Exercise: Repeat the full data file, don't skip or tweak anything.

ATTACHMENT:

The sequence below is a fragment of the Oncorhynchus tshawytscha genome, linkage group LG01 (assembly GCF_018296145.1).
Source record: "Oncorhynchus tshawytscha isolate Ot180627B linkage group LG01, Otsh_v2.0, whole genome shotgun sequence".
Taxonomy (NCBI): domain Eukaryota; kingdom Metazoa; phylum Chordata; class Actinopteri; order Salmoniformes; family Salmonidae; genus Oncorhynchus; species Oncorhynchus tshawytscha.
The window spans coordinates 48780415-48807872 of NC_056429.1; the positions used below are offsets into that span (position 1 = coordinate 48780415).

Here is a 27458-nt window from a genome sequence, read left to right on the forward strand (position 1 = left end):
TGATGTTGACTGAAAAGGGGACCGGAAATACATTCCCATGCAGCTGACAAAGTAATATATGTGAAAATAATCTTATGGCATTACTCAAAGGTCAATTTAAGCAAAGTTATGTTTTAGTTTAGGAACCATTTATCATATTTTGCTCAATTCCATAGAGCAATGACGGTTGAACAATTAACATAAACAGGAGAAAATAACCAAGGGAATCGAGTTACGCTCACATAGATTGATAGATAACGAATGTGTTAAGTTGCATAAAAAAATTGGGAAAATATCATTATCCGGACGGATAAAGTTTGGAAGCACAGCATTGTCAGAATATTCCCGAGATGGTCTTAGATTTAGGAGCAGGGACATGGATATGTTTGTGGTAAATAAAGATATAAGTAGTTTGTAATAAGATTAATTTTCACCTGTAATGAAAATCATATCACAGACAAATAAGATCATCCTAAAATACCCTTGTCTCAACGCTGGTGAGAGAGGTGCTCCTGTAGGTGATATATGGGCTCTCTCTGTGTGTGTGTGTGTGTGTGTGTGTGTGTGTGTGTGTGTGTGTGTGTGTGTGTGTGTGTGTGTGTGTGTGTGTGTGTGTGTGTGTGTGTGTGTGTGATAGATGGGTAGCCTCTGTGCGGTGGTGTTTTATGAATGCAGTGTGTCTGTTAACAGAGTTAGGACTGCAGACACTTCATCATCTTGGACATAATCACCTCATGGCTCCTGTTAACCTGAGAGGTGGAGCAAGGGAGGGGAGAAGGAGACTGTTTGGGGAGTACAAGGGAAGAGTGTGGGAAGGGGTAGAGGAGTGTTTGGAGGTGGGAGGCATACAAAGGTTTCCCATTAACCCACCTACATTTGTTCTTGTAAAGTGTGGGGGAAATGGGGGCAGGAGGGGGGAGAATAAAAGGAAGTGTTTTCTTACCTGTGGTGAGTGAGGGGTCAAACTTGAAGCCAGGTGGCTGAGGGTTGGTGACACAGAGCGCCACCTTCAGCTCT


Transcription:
The sequence below is a fragment of the Oncorhynchus tshawytscha genome, linkage group LG01 (assembly GCF_018296145.1).
Source record: "Oncorhynchus tshawytscha isolate Ot180627B linkage group LG01, Otsh_v2.0, whole genome shotgun sequence".
Taxonomy (NCBI): domain Eukaryota; kingdom Metazoa; phylum Chordata; class Actinopteri; order Salmoniformes; family Salmonidae; genus Oncorhynchus; species Oncorhynchus tshawytscha.
The window spans coordinates 48780415-48807872 of NC_056429.1; the positions used below are offsets into that span (position 1 = coordinate 48780415).

Here is a 27458-nt window from a genome sequence, read left to right on the forward strand (position 1 = left end):
TGATGTTGACTGAAAAGGGGACCGGAAATACATTCCCATGCAGCTGACAAAGTAATATATGTGAAAATAATCTTATGGCATTACTCAAAGGTCAATTTAAGCAAAGTTATGTTTTAGTTTAGGAACCATTTATCATATTTTGCTCAATTCCATAGAGCAATGACGGTTGAACAATTAACATAAACAGGAGAAAATAACCAAGGGAATCGAGTTACGCTCACATAGATTGATAGATAACGAATGTGTTAAGTTGCATAAAAAAATTGGGAAAATATCATTATCCGGACGGATAAAGTTTGGAAGCACAGCATTGTCAGAATATTCCCGAGATGGTCTTAGATTTAGGAGCAGGGACATGGATATGTTTGTGGTAAATAAAGATATAAGTAGTTTGTAATAAGATTAATTTTCACCTGTAATGAAAATCATATCACAGACAAATAAGATCATCCTAAAATACCCTTGTCTCAACGCTGGTGAGAGAGGTGCTCCTGTAGGTGATATATGGGCTCTCTCTGTGTGTGTGTGTGTGTGTGTGTGTGTGTGTGTGTGTGTGTGTGTGTGTGTGTGTGTGTGTGTGTGTGTGTGTGTGTGTGTGTGTGTGTGTGTGTGATAGATGGGTAGCCTCTGTGCGGTGGTGTTTTATGAATGCAGTGTGTCTGTTAACAGAGTTAGGACTGCAGACACTTCATCATCTTGGACATAATCACCTCATGGCTCCTGTTAACCTGAGAGGTGGAGCAAGGGAGGGGAGAAGGAGACTGTTTGGGGAGTACAAGGGAAGAGTGTGGGAAGGGGTAGAGGAGTGTTTGGAGGTGGGAGGCATACAAAGGTTTCCCATTAACCCACCTACATTTGTTCTTGTAAAGTGTGGGGGAAATGGGGGCAGGAGGGGGGAGAATAAAAGGAAGTGTTTTCTTACCTGTGGTGAGTGAGGGGTCAAACTTGAAGCCAGGTGGCTGAGGGTTGGTGACACAGAGCGCCACCTTCAGCTCT